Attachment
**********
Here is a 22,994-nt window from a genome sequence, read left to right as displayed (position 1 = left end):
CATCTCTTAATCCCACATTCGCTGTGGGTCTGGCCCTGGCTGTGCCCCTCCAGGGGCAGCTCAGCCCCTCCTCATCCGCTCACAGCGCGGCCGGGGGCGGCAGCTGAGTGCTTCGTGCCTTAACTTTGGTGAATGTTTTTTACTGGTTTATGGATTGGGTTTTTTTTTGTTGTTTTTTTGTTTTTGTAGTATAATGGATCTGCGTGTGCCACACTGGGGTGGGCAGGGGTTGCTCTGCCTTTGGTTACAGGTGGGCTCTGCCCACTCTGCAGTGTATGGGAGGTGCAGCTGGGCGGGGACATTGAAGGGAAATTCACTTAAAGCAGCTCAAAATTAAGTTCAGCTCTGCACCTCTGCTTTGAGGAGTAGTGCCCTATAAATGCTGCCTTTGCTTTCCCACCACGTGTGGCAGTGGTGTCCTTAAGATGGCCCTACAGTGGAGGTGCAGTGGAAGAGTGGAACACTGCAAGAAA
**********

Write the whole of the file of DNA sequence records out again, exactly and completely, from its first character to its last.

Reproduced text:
Here is a 22,994-nt window from a genome sequence, read left to right as displayed (position 1 = left end):
CATCTCTTAATCCCACATTCGCTGTGGGTCTGGCCCTGGCTGTGCCCCTCCAGGGGCAGCTCAGCCCCTCCTCATCCGCTCACAGCGCGGCCGGGGGCGGCAGCTGAGTGCTTCGTGCCTTAACTTTGGTGAATGTTTTTTACTGGTTTATGGATTGGGTTTTTTTTTGTTGTTTTTTTGTTTTTGTAGTATAATGGATCTGCGTGTGCCACACTGGGGTGGGCAGGGGTTGCTCTGCCTTTGGTTACAGGTGGGCTCTGCCCACTCTGCAGTGTATGGGAGGTGCAGCTGGGCGGGGACATTGAAGGGAAATTCACTTAAAGCAGCTCAAAATTAAGTTCAGCTCTGCACCTCTGCTTTGAGGAGTAGTGCCCTATAAATGCTGCCTTTGCTTTCCCACCACGTGTGGCAGTGGTGTCCTTAAGATGGCCCTACAGTGGAGGTGCAGTGGAAGAGTGGAACACTGCAAGAAA